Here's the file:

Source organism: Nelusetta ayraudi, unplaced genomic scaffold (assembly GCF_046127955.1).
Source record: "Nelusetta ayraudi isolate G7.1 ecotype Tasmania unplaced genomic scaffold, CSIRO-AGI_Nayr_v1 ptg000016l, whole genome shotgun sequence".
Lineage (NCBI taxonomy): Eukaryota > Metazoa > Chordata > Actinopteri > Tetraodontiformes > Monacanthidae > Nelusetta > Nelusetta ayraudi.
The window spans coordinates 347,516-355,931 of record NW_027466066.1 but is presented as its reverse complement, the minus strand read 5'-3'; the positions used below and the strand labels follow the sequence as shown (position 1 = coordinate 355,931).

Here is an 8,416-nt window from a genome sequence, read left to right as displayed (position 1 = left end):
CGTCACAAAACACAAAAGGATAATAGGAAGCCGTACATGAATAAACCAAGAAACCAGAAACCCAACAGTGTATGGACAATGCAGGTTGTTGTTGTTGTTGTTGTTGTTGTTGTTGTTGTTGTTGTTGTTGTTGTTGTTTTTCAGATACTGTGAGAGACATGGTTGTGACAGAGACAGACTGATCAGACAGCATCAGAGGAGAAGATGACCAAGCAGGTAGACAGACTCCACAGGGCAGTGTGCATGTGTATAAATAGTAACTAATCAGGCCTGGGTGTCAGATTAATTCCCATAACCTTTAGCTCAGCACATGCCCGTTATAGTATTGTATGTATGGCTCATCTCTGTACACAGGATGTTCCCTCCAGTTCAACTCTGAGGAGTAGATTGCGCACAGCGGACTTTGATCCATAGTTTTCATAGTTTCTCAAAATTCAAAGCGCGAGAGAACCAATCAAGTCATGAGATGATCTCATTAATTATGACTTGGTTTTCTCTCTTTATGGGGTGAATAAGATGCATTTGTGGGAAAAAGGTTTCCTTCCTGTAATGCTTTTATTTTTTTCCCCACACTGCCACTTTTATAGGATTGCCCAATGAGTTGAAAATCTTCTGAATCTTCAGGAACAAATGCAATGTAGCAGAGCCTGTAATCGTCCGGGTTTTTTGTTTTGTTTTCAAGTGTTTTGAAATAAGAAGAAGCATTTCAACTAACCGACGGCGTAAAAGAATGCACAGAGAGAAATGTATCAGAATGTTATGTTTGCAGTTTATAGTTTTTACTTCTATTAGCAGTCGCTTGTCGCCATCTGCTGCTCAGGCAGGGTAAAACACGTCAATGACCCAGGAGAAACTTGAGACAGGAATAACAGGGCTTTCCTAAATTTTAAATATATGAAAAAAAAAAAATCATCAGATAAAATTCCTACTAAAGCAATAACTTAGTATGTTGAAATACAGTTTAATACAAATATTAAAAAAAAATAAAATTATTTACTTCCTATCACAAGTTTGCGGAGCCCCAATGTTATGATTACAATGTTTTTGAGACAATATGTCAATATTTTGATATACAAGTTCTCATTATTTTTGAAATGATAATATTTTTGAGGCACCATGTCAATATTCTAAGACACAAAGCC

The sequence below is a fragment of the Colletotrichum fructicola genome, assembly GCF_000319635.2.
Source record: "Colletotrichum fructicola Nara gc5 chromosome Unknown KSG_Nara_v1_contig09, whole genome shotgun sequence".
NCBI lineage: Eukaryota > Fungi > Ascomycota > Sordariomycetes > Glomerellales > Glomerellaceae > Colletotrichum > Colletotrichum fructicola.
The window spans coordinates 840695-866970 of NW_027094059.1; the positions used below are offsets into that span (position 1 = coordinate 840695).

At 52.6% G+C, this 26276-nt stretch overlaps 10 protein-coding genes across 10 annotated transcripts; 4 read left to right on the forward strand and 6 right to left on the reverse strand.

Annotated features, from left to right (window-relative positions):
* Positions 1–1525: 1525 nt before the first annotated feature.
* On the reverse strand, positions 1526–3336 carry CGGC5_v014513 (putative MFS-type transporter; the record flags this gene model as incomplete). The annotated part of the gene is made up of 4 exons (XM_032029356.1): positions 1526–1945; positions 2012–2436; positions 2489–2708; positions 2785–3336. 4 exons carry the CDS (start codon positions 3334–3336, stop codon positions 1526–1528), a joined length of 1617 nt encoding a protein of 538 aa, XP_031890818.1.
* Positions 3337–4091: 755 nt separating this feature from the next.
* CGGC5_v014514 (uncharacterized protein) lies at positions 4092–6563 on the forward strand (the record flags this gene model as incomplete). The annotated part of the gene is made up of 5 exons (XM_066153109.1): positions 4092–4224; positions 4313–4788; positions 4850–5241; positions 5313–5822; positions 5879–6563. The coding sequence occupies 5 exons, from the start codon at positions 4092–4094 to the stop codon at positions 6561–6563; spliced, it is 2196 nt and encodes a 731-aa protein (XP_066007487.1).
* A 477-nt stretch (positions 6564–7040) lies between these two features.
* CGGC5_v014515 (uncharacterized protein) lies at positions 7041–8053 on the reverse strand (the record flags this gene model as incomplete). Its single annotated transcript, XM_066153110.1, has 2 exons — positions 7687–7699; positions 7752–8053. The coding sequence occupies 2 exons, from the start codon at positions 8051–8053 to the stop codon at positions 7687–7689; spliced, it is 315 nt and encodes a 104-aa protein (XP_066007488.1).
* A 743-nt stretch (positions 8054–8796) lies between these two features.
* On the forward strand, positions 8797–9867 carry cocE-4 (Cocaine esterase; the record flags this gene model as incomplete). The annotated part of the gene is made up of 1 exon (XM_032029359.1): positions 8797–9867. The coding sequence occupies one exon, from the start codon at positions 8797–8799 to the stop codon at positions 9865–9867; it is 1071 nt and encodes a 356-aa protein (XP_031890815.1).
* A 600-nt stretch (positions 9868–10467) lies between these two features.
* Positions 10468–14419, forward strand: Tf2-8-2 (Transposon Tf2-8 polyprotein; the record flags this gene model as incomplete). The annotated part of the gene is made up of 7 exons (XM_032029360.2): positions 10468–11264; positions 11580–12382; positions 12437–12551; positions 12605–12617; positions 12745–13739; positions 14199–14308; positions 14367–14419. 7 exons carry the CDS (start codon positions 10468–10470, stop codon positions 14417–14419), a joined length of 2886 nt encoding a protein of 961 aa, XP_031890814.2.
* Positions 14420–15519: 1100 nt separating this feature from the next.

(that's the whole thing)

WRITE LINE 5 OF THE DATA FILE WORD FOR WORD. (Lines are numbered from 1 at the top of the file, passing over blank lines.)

Here is an 8,416-nt window from a genome sequence, read left to right as displayed (position 1 = left end):